al volo

  • Artrella

    Banned
    BA
    Spanish-Argentina
    belfastgirl said:
    Can someone please tell me what this means in English.

    TIA

    Belfastgirl :)


    Hi and welcome to the forum Belfastgirl!!!

    Could you please provide some context?? A sentence, maybe??

    Look, "volo" is flight, but I think what you have there is an idiom or a phrase. That's why a sentence could be helpful!!

    Thx, Art :) ;) :p
     

    belfastgirl

    New Member
    UK English
    That is all I have I'm afraid - it is printed on the inside of some very special coffee cups someone has bought us for an anniversary present whilst they were in Bergamo.

    Hope this helps
     

    Silvia

    Senior Member
    Italian
    L'ho preso al volo = I took it in a hurry (rush, or in a flash)

    Ho preso la palla al volo = I made a flying catch

    L'ho capito al volo = I grasped it at once, I caught on to it at once, I took the hint, I got it at once
     

    TiffanyC

    Member
    United States / English
    Wouldn't "on the fly" mean something different? "On the fly" usually means to do something spontaneous, not to quickly understand something.

    "On the fly, he decided to go to Rome."

    True, it is usually a quick decision though.

    ______

    "On the fly" significa una frase diversa, no? "On the fly" di solito vuol dire fare qualcosa spontanea, non vuol dire capire velocemente.

    "On the fly, he decided to go to Rome"

    Vero, è di solito una delibera velocemente.
     

    Polpo_D

    Senior Member
    English ϟ USA
    Just to Follow up with what TiffanyC was saying.
    In US-English, "on the fly" can mean 1. "on the go" but it has the additional meaning of 2. impromptu (improvvisato), i.e. done without planning.

    Impronta is defined as "on the fly" according to this definition. impronta - Dizionario italiano-inglese WordReference

    I'm curious if "Al volo" can also be used in this way. Although both phrases seem to refer to flight there only seems to be a partial overlap in meaning.




     

    King Crimson

    Senior Member
    Italiano
    Just to Follow up with what TiffanyC was saying.
    In US-English, "on the fly" can mean 1. "on the go" but it has the additional meaning of 2. impromptu (improvvisato), i.e. done without planning.

    Impronta is defined as "on the fly" according to this definition. impronta - Dizionario italiano-inglese WordReference

    I'm curious if "Al volo" can also be used in this way. Although both phrases seem to refer to flight there only seems to be a partial overlap in meaning.




    I see what you mean Polpo, 'al volo' can have a literal meaning (for example: "La cosa più pazza che abbia mai fatto? Sono sceso dall'autobus al volo" = "The craziest thing I've ever done? I jumped off the bus on the go" or the second example in post #4) and a figurative meaning (see last example in post #4).
    When, however, we want to mean 'done without planning', I think we would use one of the expressions mentioned in post #8 (for example 'su due piedi') rather than 'al volo', which, to me, emphasizes swiftness of action, rather than the planning aspect.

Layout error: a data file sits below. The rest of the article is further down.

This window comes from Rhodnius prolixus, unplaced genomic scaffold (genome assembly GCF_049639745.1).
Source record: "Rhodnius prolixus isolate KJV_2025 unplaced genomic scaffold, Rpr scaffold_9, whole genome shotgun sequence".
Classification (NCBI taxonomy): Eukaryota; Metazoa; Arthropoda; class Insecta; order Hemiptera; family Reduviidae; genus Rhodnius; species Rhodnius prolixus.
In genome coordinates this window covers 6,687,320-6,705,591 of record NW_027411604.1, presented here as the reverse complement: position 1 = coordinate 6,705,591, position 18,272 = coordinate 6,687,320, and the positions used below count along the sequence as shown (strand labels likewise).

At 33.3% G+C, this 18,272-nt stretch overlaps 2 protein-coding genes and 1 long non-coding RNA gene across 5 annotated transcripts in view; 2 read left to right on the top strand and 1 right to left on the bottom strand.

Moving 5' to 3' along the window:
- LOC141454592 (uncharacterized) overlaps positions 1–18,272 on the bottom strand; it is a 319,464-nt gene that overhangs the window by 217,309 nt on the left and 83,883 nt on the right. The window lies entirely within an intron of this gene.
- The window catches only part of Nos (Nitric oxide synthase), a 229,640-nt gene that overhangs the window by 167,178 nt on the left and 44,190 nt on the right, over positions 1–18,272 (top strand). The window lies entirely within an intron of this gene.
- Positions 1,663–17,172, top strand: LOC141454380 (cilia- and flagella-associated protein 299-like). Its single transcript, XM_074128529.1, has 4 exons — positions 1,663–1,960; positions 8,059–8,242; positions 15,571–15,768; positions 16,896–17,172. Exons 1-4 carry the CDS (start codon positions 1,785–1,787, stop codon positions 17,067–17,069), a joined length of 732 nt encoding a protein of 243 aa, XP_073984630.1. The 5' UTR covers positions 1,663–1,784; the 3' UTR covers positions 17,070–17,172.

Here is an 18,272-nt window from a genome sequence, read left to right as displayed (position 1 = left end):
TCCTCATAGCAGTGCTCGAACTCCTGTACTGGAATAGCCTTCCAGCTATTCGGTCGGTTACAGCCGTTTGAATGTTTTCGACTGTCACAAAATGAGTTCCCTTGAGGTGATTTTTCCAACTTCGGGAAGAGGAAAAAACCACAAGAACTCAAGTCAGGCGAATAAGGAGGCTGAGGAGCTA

This is not black and white, however, it is true that there may be a partial overlap. For example in a sentence like 'Quando ho deciso di sposarmi l'ho deciso così, su due piedi', I might consider replacing 'su due piedi' with 'al volo'.
     

    Polpo_D

    Senior Member
    English ϟ USA
    I see what you mean Polpo, 'al volo' can have a literal meaning (for example: "La cosa più pazza che abbia mai fatto? Sono sceso dall'autobus al volo" = "The craziest thing I've ever done? I jumped off the bus on the go" or the second example in post #4) and a figurative meaning (see last example in post #4).
    When, however, we want to mean 'done without planning', I think we would use one of the expressions mentioned in post #8 (for example 'su due piedi') rather than 'al volo', which, to me, emphasizes swiftness of action, rather than the planning aspect.
    This is not black and white, however, it is true that there may be a partial overlap. For example in a sentence like 'Quando ho deciso di sposarmi l'ho deciso così, su due piedi', I might consider replacing 'su due piedi' with 'al volo'.

    Grazie KC, è più chiaro adesso.
     

    rrose17

    Senior Member
    Canada, English
    Ciao KC, small point, but I don't think you'd say "I jumped off the bus on the go" but rather "I jumped off a bus while it was moving" or "I jumped off a moving bus". On the go does mean moving but used differently. I ate lunch on the go would imply eating quickly while moving around, between appointments perhaps or while doing something else. Does al volo fit in this example?
     
    Last edited:

    King Crimson

    Senior Member
    Italiano
    Ok, thanks, I had a different understanding of 'on the go' and, based on your clarification, I would say that 'al volo' could fit in the quick lunch case, for example 'Avevo un sacco di appuntamenti e ho mangiato un panino al volo'.;)
     

    Polpo_D

    Senior Member
    English ϟ USA
    For further clarification,

    "on the go/fly" always refers directly to the subject of the verb, not the object.

    So "I jumped off the bus on the go". "on the go" corresponds to "I" not the "bus"
    It would mean "I was on the go, while jumping off the bus" instead of, I jumped off a moving bus.

    You'd have to be quite a busy person to use that phrase
     
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